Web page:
Want to Make a Deeper and Long-lasting Impact on Your Small Group? Take a field trip.
Jesus took his students on field trips. So can you.
Jesus asked great questions. He told amazing stories. And he used one other educational method people don’t talk about much.
He took his students on field trips.
Many of the teachable moments we see in the Gospels were experienced on the way to something else. The truth wasn’t just learned; it was experienced. The instruction did not occur in a controlled classroom setting, but in a range of everyday environments. On a hillside with thousands of hungry people, Jesus challenges his disciples, “Give them something to eat” (Matthew 14:16). In a lakeside gathering, a frantic father summons Jesus to heal his sick daughter (Mark 5:21-23). People-watching in the temple, the disciples see a poor woman drop her life savings—two copper coins—into the collection, and learn something new about generosity (Luke 21:1-4). Jesus didn’t want his followers to learn merely with their minds; he wanted their learning to be an embodied experience.
Jesus walked and taught; he asked questions along the way; he used every day experiences, objects and situations to shape their imagination about the kingdom of God; and he allowed seemingly inconvenient interruptions to be the vehicle for their learning and growth. Noticing birds and flowers and coins, catching fish and surviving storms, Jesus knew that people learn not merely by listening, but by doing. This peripatetic approach to learning and discipleship has implications for how we lead—even where we lead.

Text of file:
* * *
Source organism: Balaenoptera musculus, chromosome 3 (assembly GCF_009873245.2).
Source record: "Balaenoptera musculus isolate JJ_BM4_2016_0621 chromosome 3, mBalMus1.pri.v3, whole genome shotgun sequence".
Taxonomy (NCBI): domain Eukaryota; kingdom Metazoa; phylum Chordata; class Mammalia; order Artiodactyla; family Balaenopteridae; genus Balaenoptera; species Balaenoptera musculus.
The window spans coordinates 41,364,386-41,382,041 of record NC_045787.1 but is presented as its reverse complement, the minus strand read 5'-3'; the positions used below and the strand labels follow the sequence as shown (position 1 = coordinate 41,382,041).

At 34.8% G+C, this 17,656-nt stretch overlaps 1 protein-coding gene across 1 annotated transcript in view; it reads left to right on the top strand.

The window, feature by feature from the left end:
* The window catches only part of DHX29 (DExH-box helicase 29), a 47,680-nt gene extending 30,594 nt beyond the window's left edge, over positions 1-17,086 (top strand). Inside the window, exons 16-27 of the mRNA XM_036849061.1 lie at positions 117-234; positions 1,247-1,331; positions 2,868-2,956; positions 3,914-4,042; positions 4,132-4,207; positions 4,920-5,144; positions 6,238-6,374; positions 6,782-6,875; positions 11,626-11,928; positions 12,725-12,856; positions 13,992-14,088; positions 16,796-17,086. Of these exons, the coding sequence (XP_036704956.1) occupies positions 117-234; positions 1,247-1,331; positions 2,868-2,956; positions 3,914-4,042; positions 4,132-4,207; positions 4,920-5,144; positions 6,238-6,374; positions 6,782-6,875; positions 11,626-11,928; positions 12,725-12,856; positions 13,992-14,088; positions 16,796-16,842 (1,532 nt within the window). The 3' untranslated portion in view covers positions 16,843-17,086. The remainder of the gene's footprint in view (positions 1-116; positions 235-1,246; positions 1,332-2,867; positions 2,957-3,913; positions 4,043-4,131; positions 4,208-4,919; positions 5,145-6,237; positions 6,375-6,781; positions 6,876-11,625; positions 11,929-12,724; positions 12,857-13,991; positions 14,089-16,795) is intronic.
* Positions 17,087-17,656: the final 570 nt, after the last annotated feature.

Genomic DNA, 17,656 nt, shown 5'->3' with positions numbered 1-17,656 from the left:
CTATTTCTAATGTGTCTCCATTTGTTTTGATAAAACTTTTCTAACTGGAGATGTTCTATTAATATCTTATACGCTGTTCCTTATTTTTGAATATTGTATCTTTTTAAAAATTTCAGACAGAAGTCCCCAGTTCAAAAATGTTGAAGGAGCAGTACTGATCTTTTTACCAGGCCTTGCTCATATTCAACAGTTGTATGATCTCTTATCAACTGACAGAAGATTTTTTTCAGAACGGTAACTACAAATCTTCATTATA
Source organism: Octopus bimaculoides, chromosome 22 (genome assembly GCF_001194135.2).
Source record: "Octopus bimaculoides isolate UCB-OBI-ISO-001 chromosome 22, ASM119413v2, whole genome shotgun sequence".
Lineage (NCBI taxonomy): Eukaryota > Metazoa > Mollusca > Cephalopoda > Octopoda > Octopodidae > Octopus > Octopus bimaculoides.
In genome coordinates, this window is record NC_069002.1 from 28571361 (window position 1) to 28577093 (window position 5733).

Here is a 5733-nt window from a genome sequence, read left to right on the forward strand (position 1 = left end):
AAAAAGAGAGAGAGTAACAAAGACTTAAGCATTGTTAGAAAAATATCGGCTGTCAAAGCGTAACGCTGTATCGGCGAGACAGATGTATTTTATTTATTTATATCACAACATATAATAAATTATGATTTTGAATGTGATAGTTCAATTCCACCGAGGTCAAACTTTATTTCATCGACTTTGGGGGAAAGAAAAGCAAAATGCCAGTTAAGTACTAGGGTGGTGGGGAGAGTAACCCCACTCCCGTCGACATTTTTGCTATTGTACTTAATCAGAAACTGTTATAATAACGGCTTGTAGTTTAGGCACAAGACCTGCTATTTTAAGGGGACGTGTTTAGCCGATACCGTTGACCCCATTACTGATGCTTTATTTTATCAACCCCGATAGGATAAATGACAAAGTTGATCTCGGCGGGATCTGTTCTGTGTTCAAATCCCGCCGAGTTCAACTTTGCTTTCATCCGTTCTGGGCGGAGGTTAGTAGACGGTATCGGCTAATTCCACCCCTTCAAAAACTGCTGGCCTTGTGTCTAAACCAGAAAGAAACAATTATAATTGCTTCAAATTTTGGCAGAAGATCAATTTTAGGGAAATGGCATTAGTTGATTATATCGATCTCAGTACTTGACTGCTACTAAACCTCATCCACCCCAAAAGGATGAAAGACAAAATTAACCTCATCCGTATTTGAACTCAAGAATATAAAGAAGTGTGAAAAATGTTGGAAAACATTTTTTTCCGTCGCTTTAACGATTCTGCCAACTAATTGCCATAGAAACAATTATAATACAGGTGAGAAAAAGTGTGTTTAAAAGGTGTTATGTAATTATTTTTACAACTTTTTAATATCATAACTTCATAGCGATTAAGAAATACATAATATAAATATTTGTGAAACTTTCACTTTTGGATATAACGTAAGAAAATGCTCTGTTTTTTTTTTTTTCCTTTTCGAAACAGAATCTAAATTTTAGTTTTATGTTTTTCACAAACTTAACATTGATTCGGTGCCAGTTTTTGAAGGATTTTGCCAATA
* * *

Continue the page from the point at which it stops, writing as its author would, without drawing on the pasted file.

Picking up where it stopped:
“On the Way” Teaching Ideas
Here are five ways you can apply the peripatetic approach of Jesus and create experiential learning.
1. Change locations
You probably loved field trips back in grade school. Changing location can still help us to learn joyfully and experience concepts in new ways that make lasting impressions. Spend time brainstorming places where you could host your small group or Bible study outside of your regular location or participate together in a new shared experience. Consider meeting in a restaurant, a coffee shop, or a park. If you normally meet in a church, try meeting in someone’s living room. If you normally meet in someone’s home, try meeting at a park on a crisp fall evening where you can collect colorful leaves or other creative expressions of God’s involvement with the world. You don’t have to make a permanent change—just mix it up a bit to keep things fresh.
2. Plan together . . .
Consider inviting group members into the planning process and brainstorm together. Could you visit a local art museum and see if members can connect the images to a biblical story or principle? Would a hike through the woods teach you what it means to walk with God? Getting the group involved in planning not only broadens the pool of ideas; it fosters creative biblical thinking. The very act of considering the visual and experiential possibilities can shed new light on Scripture.
- Ask the brainstorming group questions like these: